Agave is an intriguing desert succulent with sturdy, sword-shaped leaves that grow outward in a rosette shape. Agaves are available in sizes ranging from dwarf varieties a few inches tall, to giants that will grow to heights of 40 feet and more at maturity. Although agave plants can be propagated by seed, the easiest way is to start a new plant from an offshoot, or "pup," that grows from a parent plant. Plant the new agave outdoors or raise it as a houseplant if you live in a climate with cold winters.
- Skill level:
Things you need
- Planting container
- Sand and commercial potting mixture or potting mixture for cactus
- Sharp, clean knife
- Scissors or garden shears
- All-purpose water-soluble fertiliser
Fill a planting container with half sand and half commercial potting soil, or a commercial potting mixture formulated for cactus. Any container will work, but a 1-gallon coffee can with drainage holes poked in the bottom will ensure that the new agave won't require repotting for at least a year.
Use a sharp, clean knife to cut an offshoot, or "pup," from the base of a larger, healthy agave. Include the stem that attaches the pup from the parent plant, otherwise there will be nothing to develop a new root. You may be able to remove the offshoot by hand, but wear gloves because most agave leaves have very sharp tips.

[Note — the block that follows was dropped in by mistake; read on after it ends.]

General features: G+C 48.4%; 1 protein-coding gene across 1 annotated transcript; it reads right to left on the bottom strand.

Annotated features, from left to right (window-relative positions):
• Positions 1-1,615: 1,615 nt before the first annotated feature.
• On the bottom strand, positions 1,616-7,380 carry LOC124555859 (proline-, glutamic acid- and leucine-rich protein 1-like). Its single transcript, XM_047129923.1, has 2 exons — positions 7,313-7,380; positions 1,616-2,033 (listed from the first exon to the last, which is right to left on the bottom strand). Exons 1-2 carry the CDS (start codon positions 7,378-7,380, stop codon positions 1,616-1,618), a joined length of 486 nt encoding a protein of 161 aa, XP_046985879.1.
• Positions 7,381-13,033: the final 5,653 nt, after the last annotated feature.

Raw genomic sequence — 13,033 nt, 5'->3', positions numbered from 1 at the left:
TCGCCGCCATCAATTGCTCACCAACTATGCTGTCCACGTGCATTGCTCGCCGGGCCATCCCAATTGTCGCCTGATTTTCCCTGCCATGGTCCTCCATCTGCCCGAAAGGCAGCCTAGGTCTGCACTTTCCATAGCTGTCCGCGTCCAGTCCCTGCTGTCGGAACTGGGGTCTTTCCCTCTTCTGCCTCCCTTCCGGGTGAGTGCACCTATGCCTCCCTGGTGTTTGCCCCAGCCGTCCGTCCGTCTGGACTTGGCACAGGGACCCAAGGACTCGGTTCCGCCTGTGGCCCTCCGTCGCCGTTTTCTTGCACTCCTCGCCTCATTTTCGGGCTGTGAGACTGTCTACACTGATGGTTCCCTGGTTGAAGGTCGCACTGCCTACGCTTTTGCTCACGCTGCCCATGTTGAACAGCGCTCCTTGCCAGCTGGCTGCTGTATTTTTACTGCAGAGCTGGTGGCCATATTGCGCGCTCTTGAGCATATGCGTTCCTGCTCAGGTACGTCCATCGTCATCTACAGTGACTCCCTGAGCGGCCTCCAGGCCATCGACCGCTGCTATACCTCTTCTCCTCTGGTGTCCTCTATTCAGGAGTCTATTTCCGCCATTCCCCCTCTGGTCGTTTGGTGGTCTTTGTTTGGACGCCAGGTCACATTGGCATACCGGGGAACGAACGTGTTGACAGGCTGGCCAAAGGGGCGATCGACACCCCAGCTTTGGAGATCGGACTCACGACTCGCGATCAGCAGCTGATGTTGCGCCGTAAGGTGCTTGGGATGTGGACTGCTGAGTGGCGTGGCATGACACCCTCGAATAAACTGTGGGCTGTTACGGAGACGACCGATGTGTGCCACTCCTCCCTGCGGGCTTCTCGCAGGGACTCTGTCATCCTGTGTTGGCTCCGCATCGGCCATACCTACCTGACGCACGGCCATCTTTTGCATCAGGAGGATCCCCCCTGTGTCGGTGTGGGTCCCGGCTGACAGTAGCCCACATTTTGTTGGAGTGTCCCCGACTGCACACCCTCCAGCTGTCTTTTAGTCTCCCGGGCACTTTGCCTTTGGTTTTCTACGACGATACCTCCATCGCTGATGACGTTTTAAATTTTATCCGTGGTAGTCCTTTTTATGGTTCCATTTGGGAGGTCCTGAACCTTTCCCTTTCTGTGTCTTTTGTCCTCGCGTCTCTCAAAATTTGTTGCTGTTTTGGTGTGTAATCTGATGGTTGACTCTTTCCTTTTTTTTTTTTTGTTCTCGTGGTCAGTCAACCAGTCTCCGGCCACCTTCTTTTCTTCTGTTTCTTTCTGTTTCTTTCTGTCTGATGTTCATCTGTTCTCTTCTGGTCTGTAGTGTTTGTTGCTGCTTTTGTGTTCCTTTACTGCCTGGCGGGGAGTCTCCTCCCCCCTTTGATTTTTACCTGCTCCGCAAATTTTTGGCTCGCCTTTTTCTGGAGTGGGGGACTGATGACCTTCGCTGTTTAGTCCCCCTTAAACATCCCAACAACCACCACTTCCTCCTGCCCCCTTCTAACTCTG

Cut off any damaged roots with scissors or garden shears and leave about one-quarter inch of roots on the pup. Dip the base of the offshoot in rooting hormone and plant it in the potting mixture.
Put the new agave outdoors in filtered sunlight or keep it indoors in bright, but indirect light. When you notice new growth, move the agave into full sunlight.
Keep the potting mixture slightly damp. Remember that rot is the enemy of all succulents. Don't allow the soil to be soggy and never let the bottom of the planting container sit in water.
Feed the agave an all-purpose, water-soluble fertiliser in April and again in July. Apply the fertiliser according to the directions on the package.
Tips and warnings
- If your new agave will be an outdoor plant, transplant it to a sunny location in spring or early fall.
- 20 of the funniest online reviews ever
- 14 Biggest lies people tell in online dating sites
- Hilarious things Google thinks you're trying to search for